Japanese Prime Minister Yoshihiko Noda is set to ease a decades-old weapons export ban, the Yomiuri Shimbun reported yesterday, paving the way for the country’s small defense industry to participate in multinational projects.
Japanese Defense Minister Yasuo Ichikawa said this month that he expected a government decision on a possible easing of the self-imposed ban before long.
Japan in 1967 drew up its “three principles” on arms exports, banning sales to countries with communist governments, that are involved in international conflicts or that are subject to UN sanctions.
However, the rules evolved into a blanket ban on arms development and production with any country other than Japan’s chief ally the US, hurting the competitiveness of the country’s defense industry, which accounts for less than 1 percent of total Japanese industrial production.
The easing would allow Japan, with a pacifist constitution, to export weapons and technologies to countries that have agreed to international arms export regulations, the Yomiuri said, citing government sources.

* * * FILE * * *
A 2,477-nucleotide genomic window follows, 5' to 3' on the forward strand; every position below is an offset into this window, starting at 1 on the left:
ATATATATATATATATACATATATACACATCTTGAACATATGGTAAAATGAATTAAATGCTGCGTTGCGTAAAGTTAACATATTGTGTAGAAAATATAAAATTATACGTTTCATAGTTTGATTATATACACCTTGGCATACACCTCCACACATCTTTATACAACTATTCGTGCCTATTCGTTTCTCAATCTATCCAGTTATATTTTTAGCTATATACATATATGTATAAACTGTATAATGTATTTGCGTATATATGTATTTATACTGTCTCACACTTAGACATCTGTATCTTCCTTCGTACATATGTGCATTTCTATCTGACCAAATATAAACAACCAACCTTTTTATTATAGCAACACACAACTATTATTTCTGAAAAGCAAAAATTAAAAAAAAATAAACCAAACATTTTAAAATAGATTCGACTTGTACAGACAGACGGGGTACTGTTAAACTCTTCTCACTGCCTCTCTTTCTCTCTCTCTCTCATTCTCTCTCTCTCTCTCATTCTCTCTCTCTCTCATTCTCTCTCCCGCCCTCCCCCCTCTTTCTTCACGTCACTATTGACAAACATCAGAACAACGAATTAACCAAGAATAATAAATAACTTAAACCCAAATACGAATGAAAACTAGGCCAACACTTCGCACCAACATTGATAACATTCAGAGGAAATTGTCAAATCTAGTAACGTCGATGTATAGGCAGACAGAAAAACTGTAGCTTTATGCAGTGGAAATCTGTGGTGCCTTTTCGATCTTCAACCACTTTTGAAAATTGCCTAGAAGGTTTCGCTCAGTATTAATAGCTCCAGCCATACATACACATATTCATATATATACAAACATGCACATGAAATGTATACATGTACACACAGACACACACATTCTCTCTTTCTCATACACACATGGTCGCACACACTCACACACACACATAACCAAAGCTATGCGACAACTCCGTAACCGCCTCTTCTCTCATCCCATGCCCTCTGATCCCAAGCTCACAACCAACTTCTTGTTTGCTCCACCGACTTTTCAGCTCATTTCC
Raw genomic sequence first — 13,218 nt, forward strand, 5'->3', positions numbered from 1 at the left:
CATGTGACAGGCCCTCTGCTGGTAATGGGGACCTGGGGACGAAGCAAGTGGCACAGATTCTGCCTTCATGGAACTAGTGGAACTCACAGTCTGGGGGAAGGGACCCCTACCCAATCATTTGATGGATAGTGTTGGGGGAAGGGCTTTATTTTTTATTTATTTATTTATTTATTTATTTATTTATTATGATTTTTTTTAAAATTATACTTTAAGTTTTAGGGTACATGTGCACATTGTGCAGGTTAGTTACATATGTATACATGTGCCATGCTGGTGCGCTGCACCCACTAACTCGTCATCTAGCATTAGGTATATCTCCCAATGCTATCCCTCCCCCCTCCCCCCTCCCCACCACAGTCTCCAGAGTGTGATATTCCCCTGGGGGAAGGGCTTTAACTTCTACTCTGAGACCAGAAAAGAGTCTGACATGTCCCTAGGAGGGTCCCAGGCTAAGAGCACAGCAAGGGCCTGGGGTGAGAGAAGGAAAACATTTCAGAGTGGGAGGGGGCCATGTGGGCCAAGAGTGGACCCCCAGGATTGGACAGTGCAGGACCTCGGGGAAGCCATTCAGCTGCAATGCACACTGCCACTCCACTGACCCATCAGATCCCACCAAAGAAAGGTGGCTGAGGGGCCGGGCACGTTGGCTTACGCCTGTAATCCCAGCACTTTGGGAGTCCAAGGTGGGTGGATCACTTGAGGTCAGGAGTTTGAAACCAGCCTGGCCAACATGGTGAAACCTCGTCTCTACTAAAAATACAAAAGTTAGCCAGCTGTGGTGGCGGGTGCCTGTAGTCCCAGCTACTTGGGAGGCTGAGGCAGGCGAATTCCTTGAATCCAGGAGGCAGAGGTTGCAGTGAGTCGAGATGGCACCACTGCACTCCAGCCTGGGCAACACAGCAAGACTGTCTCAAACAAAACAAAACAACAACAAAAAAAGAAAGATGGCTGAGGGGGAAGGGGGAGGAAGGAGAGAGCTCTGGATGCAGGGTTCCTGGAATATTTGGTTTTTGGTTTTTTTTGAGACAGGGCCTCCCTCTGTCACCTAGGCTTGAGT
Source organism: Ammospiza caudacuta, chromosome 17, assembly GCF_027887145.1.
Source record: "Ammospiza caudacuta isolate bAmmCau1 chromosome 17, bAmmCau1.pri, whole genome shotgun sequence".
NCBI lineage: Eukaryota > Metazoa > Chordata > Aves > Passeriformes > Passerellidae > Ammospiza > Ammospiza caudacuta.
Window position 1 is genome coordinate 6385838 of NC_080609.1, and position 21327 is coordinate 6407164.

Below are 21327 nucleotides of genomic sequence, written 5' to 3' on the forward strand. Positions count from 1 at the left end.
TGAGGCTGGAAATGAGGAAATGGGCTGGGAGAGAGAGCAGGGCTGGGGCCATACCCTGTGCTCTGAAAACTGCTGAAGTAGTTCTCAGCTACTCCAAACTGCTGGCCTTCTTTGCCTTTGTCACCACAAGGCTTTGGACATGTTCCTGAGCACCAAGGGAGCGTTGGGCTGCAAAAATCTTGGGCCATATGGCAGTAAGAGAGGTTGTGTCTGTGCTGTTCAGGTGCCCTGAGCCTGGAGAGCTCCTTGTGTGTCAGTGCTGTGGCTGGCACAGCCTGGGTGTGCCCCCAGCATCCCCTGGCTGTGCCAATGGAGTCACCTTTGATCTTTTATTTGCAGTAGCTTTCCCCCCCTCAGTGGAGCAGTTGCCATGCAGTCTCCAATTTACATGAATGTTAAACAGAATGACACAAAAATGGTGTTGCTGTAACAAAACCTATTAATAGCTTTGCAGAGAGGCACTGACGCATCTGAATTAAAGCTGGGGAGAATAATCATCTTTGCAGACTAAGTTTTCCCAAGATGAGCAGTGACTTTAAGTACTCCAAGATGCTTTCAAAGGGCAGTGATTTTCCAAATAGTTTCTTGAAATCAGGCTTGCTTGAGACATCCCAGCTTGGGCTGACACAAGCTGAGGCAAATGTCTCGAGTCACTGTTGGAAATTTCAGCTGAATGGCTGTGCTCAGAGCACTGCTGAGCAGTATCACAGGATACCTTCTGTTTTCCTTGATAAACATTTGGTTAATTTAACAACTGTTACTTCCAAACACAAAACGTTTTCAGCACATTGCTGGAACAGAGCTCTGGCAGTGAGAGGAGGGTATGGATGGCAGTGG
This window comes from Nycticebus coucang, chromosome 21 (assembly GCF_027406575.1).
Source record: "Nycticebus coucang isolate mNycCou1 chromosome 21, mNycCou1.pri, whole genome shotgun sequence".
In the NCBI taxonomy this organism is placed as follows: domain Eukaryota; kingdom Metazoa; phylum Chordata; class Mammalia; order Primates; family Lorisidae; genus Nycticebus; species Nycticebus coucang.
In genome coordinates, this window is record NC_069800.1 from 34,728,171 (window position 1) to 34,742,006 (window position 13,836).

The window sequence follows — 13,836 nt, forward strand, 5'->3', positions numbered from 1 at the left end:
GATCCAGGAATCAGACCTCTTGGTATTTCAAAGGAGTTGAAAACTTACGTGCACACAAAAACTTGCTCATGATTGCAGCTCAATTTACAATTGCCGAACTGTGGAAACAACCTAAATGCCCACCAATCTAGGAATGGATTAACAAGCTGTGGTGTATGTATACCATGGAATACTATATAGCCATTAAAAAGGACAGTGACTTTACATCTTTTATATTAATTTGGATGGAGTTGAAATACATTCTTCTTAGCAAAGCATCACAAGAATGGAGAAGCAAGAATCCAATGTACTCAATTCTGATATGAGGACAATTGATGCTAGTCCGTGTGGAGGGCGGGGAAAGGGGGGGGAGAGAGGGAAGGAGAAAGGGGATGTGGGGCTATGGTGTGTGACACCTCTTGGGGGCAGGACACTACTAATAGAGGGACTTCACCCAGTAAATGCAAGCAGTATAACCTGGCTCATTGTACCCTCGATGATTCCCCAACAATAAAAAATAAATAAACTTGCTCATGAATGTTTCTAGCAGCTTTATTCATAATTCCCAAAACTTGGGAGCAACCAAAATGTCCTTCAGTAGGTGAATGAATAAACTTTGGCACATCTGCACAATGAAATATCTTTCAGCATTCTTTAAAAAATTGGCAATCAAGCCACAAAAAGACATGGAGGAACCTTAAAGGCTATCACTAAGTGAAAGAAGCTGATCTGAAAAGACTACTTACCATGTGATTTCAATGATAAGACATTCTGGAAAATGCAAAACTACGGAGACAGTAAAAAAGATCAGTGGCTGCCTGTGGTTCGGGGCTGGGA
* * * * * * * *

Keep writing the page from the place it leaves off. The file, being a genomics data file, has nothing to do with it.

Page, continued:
Easing the ban would allow Japan’s defense industry to join multinational projects such as the Lockheed Martin-led F-35 joint strike fighter and enable defense contractors such as Mitsubishi Heavy Industries to cut costs.
Other major Japanese defense contractors include Kawasaki Heavy Industries and IHI Corp.
Japanese Chief Cabinet Secretary Osamu Fujimura said he had no knowledge of any planned easing of the ban as reported by the Yomiuri.
“Our position is to follow the weapons export ban that has been in place until today,” he told a news conference.
The Yomiuri said Noda would convey his plans on the issue to US President Barack Obama next month when they are likely to meet. The US has sought Japanese technology for use in joint weapons development, the newspaper said.
The ruling Democratic Party of Japan has called for easing the export ban, but Noda’s predecessor, former Japanese prime minister Naoto Kan did not alter the rules.
Efforts to review the ban have faced domestic opposition in the past.
While parliamentary approval is not required to lift the ban, the government and the Democrats aim to discuss their position with the second biggest opposition New Komeito Party, which has been wary about easing the ban, but whose help they need to pass bills in the divided parliament, where the opposition controls the upper chamber, the Yomiuri said.
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